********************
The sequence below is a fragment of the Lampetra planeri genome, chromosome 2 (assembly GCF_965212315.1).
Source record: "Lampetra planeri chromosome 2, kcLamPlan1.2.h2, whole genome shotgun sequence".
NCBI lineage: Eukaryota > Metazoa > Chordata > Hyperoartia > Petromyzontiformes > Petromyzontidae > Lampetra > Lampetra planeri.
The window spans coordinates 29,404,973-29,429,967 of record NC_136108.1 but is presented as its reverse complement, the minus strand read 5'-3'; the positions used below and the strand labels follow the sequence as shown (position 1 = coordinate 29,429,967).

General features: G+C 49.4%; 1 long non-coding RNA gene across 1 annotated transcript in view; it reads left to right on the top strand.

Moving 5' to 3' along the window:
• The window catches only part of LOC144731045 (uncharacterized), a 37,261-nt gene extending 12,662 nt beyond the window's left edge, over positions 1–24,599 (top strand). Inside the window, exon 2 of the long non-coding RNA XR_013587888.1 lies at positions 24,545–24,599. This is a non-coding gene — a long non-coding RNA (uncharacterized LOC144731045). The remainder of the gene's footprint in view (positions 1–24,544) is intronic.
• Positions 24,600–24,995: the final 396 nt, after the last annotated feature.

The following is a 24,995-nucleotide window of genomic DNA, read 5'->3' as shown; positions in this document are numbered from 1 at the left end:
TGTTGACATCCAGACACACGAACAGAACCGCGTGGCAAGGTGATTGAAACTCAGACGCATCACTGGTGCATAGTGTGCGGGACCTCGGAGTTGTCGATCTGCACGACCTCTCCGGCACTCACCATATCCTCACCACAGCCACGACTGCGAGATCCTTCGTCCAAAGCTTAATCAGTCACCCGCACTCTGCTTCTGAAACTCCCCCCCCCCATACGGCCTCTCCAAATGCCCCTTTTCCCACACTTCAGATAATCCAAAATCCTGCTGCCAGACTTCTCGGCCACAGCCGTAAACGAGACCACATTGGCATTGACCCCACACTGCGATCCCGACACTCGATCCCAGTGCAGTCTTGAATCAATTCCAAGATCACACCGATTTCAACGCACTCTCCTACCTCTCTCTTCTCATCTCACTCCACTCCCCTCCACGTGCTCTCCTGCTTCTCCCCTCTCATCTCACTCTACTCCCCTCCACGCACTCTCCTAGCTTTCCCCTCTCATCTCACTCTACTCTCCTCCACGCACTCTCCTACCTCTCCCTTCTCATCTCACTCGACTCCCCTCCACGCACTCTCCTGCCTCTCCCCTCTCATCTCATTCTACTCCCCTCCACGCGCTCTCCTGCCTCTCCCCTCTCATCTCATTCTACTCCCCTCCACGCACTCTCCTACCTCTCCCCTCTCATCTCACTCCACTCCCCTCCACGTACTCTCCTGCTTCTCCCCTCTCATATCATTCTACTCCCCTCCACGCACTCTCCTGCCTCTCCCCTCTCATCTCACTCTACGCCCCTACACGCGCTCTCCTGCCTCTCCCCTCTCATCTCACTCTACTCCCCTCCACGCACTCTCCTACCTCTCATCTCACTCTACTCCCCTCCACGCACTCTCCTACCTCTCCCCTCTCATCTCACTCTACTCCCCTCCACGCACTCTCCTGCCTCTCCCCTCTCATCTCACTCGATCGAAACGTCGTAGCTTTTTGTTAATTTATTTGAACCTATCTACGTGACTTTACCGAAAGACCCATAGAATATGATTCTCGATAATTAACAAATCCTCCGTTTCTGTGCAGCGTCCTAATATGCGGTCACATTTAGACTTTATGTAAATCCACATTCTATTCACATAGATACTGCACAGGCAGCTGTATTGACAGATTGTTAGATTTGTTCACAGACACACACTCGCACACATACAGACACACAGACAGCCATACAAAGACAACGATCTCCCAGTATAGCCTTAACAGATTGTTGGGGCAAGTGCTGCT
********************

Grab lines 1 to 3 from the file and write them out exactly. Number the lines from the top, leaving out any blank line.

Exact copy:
The sequence below is a fragment of the Lampetra planeri genome, chromosome 2 (assembly GCF_965212315.1).
Source record: "Lampetra planeri chromosome 2, kcLamPlan1.2.h2, whole genome shotgun sequence".
NCBI lineage: Eukaryota > Metazoa > Chordata > Hyperoartia > Petromyzontiformes > Petromyzontidae > Lampetra > Lampetra planeri.